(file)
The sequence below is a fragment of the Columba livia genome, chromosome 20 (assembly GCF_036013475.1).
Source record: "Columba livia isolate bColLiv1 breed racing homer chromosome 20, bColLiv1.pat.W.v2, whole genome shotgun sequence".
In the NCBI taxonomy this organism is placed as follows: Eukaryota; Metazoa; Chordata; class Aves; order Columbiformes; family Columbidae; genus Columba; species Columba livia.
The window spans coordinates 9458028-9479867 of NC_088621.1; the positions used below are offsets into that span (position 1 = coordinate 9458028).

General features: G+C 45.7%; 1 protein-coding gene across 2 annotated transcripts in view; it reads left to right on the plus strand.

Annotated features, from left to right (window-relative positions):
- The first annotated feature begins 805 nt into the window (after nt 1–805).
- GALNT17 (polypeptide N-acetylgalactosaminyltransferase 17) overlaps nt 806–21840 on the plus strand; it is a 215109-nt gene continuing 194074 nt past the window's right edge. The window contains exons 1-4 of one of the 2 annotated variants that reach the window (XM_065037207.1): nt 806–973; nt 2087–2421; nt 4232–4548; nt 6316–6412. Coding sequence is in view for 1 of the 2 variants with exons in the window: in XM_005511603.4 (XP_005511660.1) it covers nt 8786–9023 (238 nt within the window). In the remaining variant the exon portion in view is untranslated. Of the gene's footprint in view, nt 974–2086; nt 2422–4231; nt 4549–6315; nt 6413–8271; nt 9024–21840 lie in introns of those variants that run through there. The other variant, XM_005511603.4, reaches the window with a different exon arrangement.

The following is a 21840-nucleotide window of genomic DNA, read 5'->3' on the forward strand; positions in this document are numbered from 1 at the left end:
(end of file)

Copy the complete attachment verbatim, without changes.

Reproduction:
The sequence below is a fragment of the Columba livia genome, chromosome 20 (assembly GCF_036013475.1).
Source record: "Columba livia isolate bColLiv1 breed racing homer chromosome 20, bColLiv1.pat.W.v2, whole genome shotgun sequence".
In the NCBI taxonomy this organism is placed as follows: Eukaryota; Metazoa; Chordata; class Aves; order Columbiformes; family Columbidae; genus Columba; species Columba livia.
The window spans coordinates 9458028-9479867 of NC_088621.1; the positions used below are offsets into that span (position 1 = coordinate 9458028).

General features: G+C 45.7%; 1 protein-coding gene across 2 annotated transcripts in view; it reads left to right on the plus strand.

Annotated features, from left to right (window-relative positions):
- The first annotated feature begins 805 nt into the window (after nt 1–805).
- GALNT17 (polypeptide N-acetylgalactosaminyltransferase 17) overlaps nt 806–21840 on the plus strand; it is a 215109-nt gene continuing 194074 nt past the window's right edge. The window contains exons 1-4 of one of the 2 annotated variants that reach the window (XM_065037207.1): nt 806–973; nt 2087–2421; nt 4232–4548; nt 6316–6412. Coding sequence is in view for 1 of the 2 variants with exons in the window: in XM_005511603.4 (XP_005511660.1) it covers nt 8786–9023 (238 nt within the window). In the remaining variant the exon portion in view is untranslated. Of the gene's footprint in view, nt 974–2086; nt 2422–4231; nt 4549–6315; nt 6413–8271; nt 9024–21840 lie in introns of those variants that run through there. The other variant, XM_005511603.4, reaches the window with a different exon arrangement.

The following is a 21840-nucleotide window of genomic DNA, read 5'->3' on the forward strand; positions in this document are numbered from 1 at the left end: